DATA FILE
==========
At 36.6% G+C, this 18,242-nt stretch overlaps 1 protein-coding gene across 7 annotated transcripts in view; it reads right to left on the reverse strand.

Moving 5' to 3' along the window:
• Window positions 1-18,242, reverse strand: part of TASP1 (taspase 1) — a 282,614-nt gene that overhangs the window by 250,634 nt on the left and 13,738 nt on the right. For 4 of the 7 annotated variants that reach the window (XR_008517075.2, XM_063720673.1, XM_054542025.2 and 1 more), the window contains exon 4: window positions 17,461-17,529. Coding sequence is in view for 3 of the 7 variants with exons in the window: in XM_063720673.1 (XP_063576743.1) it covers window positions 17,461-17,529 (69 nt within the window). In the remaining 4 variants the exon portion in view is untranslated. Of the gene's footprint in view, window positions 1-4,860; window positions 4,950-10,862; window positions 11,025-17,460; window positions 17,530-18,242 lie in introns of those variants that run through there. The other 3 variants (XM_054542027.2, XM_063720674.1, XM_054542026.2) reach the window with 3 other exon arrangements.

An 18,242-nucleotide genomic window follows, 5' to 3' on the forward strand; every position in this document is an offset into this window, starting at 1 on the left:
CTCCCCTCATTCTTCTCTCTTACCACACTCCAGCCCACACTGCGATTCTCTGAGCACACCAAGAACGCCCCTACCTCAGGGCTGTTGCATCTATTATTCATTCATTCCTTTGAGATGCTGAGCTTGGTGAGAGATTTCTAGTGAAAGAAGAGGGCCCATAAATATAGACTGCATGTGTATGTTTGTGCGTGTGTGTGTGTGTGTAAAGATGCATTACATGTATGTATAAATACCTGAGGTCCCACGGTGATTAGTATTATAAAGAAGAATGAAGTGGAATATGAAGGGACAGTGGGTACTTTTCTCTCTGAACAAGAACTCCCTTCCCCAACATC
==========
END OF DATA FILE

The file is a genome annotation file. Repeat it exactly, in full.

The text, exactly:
At 36.6% G+C, this 18,242-nt stretch overlaps 1 protein-coding gene across 7 annotated transcripts in view; it reads right to left on the reverse strand.

Moving 5' to 3' along the window:
• Window positions 1-18,242, reverse strand: part of TASP1 (taspase 1) — a 282,614-nt gene that overhangs the window by 250,634 nt on the left and 13,738 nt on the right. For 4 of the 7 annotated variants that reach the window (XR_008517075.2, XM_063720673.1, XM_054542025.2 and 1 more), the window contains exon 4: window positions 17,461-17,529. Coding sequence is in view for 3 of the 7 variants with exons in the window: in XM_063720673.1 (XP_063576743.1) it covers window positions 17,461-17,529 (69 nt within the window). In the remaining 4 variants the exon portion in view is untranslated. Of the gene's footprint in view, window positions 1-4,860; window positions 4,950-10,862; window positions 11,025-17,460; window positions 17,530-18,242 lie in introns of those variants that run through there. The other 3 variants (XM_054542027.2, XM_063720674.1, XM_054542026.2) reach the window with 3 other exon arrangements.

An 18,242-nucleotide genomic window follows, 5' to 3' on the forward strand; every position in this document is an offset into this window, starting at 1 on the left:
CTCCCCTCATTCTTCTCTCTTACCACACTCCAGCCCACACTGCGATTCTCTGAGCACACCAAGAACGCCCCTACCTCAGGGCTGTTGCATCTATTATTCATTCATTCCTTTGAGATGCTGAGCTTGGTGAGAGATTTCTAGTGAAAGAAGAGGGCCCATAAATATAGACTGCATGTGTATGTTTGTGCGTGTGTGTGTGTGTGTAAAGATGCATTACATGTATGTATAAATACCTGAGGTCCCACGGTGATTAGTATTATAAAGAAGAATGAAGTGGAATATGAAGGGACAGTGGGTACTTTTCTCTCTGAACAAGAACTCCCTTCCCCAACATC